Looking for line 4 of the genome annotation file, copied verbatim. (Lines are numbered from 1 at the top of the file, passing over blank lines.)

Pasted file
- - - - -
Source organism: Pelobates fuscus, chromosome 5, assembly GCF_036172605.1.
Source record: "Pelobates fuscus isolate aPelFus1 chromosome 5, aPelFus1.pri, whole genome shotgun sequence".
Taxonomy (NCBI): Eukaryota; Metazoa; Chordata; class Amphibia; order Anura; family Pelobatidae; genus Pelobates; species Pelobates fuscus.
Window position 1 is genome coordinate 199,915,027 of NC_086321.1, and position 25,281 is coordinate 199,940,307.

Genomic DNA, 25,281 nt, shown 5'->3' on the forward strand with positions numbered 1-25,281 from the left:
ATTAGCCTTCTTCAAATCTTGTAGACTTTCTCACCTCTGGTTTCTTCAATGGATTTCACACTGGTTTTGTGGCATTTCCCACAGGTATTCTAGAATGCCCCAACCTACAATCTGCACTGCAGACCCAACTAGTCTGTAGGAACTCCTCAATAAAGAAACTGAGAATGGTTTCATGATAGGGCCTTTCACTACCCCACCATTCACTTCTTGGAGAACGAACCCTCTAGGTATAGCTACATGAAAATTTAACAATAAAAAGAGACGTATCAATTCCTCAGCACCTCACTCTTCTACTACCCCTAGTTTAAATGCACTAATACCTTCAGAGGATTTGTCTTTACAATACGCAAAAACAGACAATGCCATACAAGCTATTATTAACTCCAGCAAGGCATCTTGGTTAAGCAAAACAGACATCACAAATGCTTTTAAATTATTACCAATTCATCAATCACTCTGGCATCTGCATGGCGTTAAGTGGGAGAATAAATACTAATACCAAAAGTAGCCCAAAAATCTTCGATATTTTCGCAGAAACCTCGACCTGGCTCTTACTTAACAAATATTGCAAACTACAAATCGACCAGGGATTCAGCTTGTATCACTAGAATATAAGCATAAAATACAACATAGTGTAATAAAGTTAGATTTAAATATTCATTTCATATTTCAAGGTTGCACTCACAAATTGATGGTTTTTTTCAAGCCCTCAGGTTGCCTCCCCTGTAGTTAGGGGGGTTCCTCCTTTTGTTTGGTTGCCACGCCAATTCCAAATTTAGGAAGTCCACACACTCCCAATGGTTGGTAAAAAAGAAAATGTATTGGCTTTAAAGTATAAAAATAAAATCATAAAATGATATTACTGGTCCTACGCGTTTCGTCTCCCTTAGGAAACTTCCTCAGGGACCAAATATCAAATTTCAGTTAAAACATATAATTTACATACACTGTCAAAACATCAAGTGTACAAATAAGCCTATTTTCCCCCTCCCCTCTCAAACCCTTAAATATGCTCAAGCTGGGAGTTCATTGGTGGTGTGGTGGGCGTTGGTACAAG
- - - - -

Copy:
Window position 1 is genome coordinate 199,915,027 of NC_086321.1, and position 25,281 is coordinate 199,940,307.